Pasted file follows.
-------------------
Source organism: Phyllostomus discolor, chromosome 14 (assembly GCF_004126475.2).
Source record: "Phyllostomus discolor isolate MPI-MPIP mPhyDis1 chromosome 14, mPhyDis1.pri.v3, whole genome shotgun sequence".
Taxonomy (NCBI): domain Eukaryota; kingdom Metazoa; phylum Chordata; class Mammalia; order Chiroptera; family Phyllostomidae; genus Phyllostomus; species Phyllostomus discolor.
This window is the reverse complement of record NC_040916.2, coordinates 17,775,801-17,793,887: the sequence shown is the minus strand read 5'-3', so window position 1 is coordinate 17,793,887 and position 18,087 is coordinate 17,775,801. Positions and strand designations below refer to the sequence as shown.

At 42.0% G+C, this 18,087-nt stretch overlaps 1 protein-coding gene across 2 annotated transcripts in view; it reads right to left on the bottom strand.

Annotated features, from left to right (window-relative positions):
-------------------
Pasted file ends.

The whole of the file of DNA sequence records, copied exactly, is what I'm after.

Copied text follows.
Source organism: Phyllostomus discolor, chromosome 14 (assembly GCF_004126475.2).
Source record: "Phyllostomus discolor isolate MPI-MPIP mPhyDis1 chromosome 14, mPhyDis1.pri.v3, whole genome shotgun sequence".
Taxonomy (NCBI): domain Eukaryota; kingdom Metazoa; phylum Chordata; class Mammalia; order Chiroptera; family Phyllostomidae; genus Phyllostomus; species Phyllostomus discolor.
This window is the reverse complement of record NC_040916.2, coordinates 17,775,801-17,793,887: the sequence shown is the minus strand read 5'-3', so window position 1 is coordinate 17,793,887 and position 18,087 is coordinate 17,775,801. Positions and strand designations below refer to the sequence as shown.

At 42.0% G+C, this 18,087-nt stretch overlaps 1 protein-coding gene across 2 annotated transcripts in view; it reads right to left on the bottom strand.

Annotated features, from left to right (window-relative positions):